Jack’s discovery of his family line breaks down one barrier against his marrying Gwendolen. (Cousin marriage was acceptable in Victorian England). By gaining a mother and brother, he gains the relations he was lacking before, making Jack’s visions of family a reality.
But the mystery of Jack’s true name remains, as his present name remains an “irrevocable” obstacle to Gwendolen’s consent. Lady Bracknell believes that Jack, as the first born son, is likely named after his father, General Moncrief, but she, nor Algernon can remember his full name. Jack rushes to his bookshelves, which house volumes of Army Lists from the last forty years. Jack feverishly flips through the books’ long lists of “ghastly names”, until he finds General Moncrieff’s first name: “Ernest John.”
Wilde makes fun of the union between class and character by making Jack’s marriageability contingent upon his name, as well as family background. Jack’s relations satisfy Lady Bracknell’s criteria, but they are not enough for Gwendolen, who wants him to be “Ernest.” That Jack has to prove his “Ernestness”/ earnestness by verifying his name from a list of “ghastly names” is absurd, and highlights the general absurdity of the importance of names and family lines in Victorian decisions about love and marriage.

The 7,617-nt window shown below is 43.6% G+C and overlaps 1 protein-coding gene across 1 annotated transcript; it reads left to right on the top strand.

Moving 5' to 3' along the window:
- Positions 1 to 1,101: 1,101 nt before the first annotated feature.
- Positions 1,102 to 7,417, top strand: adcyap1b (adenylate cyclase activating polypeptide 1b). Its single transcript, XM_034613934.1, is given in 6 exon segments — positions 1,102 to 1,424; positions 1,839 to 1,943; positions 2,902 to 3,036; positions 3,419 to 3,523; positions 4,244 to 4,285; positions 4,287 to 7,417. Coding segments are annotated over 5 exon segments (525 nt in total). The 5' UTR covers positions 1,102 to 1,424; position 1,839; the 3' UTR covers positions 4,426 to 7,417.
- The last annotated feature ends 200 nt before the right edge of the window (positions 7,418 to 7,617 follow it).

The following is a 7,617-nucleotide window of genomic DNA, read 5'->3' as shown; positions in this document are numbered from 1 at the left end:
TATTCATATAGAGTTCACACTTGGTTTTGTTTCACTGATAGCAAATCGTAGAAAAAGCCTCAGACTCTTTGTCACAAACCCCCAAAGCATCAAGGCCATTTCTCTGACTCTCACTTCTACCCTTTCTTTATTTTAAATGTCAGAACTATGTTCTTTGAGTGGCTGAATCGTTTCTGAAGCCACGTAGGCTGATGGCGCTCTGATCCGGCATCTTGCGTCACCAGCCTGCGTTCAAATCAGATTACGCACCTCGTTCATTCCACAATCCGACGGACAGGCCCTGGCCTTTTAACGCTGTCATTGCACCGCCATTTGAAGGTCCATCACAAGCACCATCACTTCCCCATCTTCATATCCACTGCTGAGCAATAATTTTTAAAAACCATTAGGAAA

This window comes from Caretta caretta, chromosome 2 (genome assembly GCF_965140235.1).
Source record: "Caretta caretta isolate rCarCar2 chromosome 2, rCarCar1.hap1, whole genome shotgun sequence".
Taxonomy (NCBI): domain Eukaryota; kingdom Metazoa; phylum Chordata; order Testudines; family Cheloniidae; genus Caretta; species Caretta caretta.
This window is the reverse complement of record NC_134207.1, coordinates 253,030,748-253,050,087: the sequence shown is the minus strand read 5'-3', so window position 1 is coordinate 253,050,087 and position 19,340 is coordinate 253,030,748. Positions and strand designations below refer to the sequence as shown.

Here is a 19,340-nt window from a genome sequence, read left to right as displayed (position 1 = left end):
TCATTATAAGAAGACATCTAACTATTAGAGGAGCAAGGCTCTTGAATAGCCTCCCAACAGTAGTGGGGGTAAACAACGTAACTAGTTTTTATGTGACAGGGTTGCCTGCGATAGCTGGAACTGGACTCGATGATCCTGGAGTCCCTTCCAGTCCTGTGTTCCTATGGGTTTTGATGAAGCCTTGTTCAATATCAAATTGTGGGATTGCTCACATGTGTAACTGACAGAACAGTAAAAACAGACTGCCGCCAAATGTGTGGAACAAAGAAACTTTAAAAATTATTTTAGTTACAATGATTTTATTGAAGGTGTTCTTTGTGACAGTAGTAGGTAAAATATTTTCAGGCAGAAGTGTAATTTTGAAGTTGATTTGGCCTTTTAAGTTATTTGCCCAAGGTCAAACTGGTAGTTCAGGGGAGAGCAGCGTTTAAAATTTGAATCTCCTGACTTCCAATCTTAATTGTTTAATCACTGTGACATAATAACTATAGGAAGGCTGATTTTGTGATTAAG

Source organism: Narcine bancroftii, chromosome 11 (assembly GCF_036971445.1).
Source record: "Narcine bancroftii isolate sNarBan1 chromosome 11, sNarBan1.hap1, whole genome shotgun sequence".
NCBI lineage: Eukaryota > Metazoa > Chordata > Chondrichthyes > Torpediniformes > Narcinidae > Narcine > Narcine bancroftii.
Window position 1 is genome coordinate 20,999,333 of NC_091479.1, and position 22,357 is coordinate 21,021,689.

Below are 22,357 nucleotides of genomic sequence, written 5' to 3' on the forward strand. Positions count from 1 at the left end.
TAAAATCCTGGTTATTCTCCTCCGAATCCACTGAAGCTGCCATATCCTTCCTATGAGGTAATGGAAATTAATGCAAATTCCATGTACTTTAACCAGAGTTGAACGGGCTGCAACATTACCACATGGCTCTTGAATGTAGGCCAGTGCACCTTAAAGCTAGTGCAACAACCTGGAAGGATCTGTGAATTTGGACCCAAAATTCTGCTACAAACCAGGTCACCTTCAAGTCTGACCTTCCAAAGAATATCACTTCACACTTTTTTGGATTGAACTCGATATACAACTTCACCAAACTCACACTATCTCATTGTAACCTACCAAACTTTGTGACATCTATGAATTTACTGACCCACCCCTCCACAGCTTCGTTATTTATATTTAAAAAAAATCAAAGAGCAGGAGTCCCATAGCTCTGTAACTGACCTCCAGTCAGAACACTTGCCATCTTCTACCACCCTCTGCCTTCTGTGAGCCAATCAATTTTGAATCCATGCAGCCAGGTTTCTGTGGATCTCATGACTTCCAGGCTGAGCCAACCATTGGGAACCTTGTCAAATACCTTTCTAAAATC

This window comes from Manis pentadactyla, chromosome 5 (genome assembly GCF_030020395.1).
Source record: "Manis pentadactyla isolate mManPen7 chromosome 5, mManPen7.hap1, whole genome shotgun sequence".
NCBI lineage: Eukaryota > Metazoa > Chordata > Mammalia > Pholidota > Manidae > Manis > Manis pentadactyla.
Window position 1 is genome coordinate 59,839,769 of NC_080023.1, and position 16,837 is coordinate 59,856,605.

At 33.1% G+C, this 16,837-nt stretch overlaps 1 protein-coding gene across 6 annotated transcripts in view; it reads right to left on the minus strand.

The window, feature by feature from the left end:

Jack realizes that he has been telling the truth the entire time: his name is in fact Ernest, but also John, and he does have a troublesome younger brother, Algernon. Jack turns to Gwendolen and asks if she will forgive him for telling the truth. She does, declaring him “my own!” Each couple—Jack and Gwendolen, Miss Prism and Dr. Chasuble, and Cecily and Algernon—embrace “at last,” while Jack declares to Lady Bracknell that he has learned the “vital Importance of Being Earnest.”
The marriage chase concludes when Gwendolen asserts her hold on Jack by claiming him as her “own.” Meanwhile, the verification of Jack’s lies with concrete proof of their legitimacy makes his fictional life a bonafide reality. By pretending to be “Ernest,” Jack’s art of deception has actually become “earnest,” or a sincere depiction of his real life as it is. His life is art; his art is life.